What the hell am I gonna do with this oregano gouda sour dough!?

My life is so hard!!


That was a hella good loaf. It had a four day cold ferment which was perfect.

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So lets say a person wanted to make Balsamic vinegar. Given that it takes a couple years to make… How much should I start out with?

I go through a 16 oz bottle every four months, so on a two year cycle say two gallons?

Look at that crumb! Send it here, if you don’t want it…I can’t do much in the way of baking right now anyway.

For many, not wanting to be party to the killing of animals is the point, not whether or not a molecule of animal DNA enters one’s alimentary canal.

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I know, right!? If I can ever refine my shaping technique ima gonna open a bakery :smile:

I was writing a reply which I canceled several times. I am sure we both know all the arguments (I was veg for eight years) so the only thing I will rehash is the cold hash in my fridge >:)


Okay, so I have a plan regarding balsamic.

Authentic balsamic is aged for 12 years. I don’t know if I’ll be alive in 12 years. So I am going to accelerate the process. And cheat.

Commercial wine kits are wine juice that is usually double strength sugar wise, so you dilute it 100%. Musto, what you make balsamic from is wine juice that has been reduced to double strength. I.e. sugar wise they are the same.

Musto is aged in oak barrels so it can oxidize, evaporate, and leech tanins. I shall use a non porous three gallon fermenter with an air stone, air pump, and no air lock.

Instead of oak barrels I shall use toasted oak sawn from wine barrels, added directly to the musto.

To further concentrate the musto for a year, I shall have a vent fan, similar to a computer case fan, pulling air and evaporation from the musto.

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Dark rye (but not pumpernickel dark).

Bit lopsided, shaping is still my weakest link.


Dill? On rye? I say good day to you sir, good day!

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I’m watching a Transformers movie while I donate blood plasma. Pretty sure my brain is decomposing. Does that count as a fermentation recipe?


Yeah, didn’t really work out. It’s okay at best, though structurally the crumb is great.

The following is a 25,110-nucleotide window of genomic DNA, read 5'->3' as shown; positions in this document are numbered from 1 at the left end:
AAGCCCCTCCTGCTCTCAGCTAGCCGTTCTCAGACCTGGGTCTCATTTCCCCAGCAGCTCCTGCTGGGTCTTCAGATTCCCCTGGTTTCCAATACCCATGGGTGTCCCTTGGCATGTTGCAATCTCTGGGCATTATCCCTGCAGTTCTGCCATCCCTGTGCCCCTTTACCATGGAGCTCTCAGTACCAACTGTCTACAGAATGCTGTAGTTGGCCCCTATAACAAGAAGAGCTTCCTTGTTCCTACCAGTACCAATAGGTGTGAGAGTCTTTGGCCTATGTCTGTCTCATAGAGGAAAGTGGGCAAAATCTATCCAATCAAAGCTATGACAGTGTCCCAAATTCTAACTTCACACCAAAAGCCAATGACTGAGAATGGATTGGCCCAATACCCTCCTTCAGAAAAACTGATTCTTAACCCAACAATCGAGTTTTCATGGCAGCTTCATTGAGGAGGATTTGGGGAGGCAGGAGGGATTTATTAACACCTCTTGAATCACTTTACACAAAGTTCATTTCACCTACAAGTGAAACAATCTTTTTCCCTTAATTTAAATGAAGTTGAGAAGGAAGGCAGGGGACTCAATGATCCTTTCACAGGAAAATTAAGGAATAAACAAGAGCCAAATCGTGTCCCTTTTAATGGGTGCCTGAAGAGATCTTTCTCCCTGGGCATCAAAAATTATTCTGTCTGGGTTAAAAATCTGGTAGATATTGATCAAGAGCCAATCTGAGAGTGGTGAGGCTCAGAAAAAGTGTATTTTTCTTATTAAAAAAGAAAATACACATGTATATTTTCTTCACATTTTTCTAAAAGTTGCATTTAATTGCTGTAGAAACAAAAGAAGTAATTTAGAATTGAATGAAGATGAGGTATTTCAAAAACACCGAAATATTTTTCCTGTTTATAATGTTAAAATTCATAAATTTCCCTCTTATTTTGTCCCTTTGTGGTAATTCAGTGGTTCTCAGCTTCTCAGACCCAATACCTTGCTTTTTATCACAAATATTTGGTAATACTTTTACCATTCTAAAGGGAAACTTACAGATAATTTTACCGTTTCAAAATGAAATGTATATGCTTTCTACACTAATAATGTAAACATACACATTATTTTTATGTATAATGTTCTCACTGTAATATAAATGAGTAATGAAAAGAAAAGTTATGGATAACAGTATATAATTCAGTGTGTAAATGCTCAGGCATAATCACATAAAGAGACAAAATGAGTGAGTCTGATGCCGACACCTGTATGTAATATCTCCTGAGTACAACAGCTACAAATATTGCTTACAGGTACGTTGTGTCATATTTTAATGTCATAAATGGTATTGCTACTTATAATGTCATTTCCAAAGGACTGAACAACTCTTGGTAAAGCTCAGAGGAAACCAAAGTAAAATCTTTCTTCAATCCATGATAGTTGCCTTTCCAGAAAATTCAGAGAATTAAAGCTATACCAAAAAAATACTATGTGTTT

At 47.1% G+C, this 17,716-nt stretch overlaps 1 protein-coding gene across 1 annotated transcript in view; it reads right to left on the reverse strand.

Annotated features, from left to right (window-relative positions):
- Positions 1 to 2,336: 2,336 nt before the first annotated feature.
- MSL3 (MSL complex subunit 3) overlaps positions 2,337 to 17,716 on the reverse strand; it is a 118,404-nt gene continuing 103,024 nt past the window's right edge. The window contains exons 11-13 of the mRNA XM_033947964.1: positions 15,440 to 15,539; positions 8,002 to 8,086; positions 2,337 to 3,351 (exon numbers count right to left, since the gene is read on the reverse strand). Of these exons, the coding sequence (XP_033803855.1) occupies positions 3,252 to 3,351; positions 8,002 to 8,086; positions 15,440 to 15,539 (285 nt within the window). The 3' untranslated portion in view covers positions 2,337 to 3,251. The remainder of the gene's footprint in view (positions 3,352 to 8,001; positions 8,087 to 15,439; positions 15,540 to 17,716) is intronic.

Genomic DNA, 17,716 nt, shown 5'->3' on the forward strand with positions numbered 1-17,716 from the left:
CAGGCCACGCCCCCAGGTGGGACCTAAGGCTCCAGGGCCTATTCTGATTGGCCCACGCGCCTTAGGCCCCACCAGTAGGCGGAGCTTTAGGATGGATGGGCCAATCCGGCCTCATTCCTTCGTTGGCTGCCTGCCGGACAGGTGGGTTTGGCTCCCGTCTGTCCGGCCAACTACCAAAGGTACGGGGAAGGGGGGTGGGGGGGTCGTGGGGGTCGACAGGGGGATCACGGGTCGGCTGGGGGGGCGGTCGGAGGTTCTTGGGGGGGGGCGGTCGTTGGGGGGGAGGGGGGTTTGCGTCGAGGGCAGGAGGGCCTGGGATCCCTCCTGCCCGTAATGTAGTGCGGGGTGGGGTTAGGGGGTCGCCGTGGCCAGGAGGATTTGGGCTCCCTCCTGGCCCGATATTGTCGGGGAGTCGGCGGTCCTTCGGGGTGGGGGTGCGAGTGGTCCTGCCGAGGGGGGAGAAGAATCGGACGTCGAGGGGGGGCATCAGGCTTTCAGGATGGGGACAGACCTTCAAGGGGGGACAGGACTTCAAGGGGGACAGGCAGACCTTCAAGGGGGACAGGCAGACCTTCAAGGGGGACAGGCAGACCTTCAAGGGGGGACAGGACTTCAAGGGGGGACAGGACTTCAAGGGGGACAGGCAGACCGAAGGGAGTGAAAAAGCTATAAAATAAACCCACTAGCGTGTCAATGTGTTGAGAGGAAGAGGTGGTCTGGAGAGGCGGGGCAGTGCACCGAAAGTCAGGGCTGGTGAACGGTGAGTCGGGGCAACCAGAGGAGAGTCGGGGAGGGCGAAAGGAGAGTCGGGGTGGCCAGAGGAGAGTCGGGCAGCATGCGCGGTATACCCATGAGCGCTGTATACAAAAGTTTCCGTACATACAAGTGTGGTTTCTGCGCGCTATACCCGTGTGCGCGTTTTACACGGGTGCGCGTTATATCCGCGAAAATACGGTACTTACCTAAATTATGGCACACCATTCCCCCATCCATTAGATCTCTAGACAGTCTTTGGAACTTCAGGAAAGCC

Really it is Go Caraway or Go Home. And it only fermented three hours, which for rye just. Isn’t. Long. Enough.

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So I’m buying cabbage later to start my first batch of sauerkraut (in my little pickling/fermenting jar). Is the preparation really as easy as “massage the salt into the chopped cabbage”? Should I just keep it simple for my first batch, or can I add a clove or two of garlic? Any tried-and-true tips for beginners?

Are the skewers to transmit heat through the loaf? Cunning. No fancypants port or fermented lemons in my house, but I’ma make me some damn beer next weekend. I can’t afford to pay for it any more, so out come the barrels. Having a tap that beer comes out of in your own kitchen is as consistently satisfying as having a fast car. Put car in second, boot it, hit sixty: WOOOOOO!!! Turn tap, fill pint glass with beer: WHEYAYE BONNY LAD! Know a good non toxic botrytis stopper, BTW?


I’d fancy some pants! Almost…

Add garlic. add garlic. And it really is that simple. I sometimes cheat and add a tablespoon of Bragg’s apple cider vinegar or kombucha, but that is about it. Keep it in a warm dark place, and press plastic on the top–you don’t need to, but cabbage that is left open to air turns kinda grey.


Ah, the skewers were to help vent moisture! So the bottom would stay crisp. I couldn’t find my rack :smile:

And post your beer recipes. Quite a few brewers here and not as… Judgemental (cough bjcp) as other places. I currently just have a port and several vinegars fermenting, but I need to get an imperial stout going STAT for Christmas.

Indeed! Here’s a hug for making such awesome bread!

Also… this is from like a million years ago. Still…


Lookit, lookit!

A head of cabbage, two cloves of garlic, and sea salt. This is gonna be the longest 5 days ever. :wink:


What…no caraway seed?

(running away quickly)


You know complainers don’t get to share, right? :wink: Maybe you can add caraway to your first batch!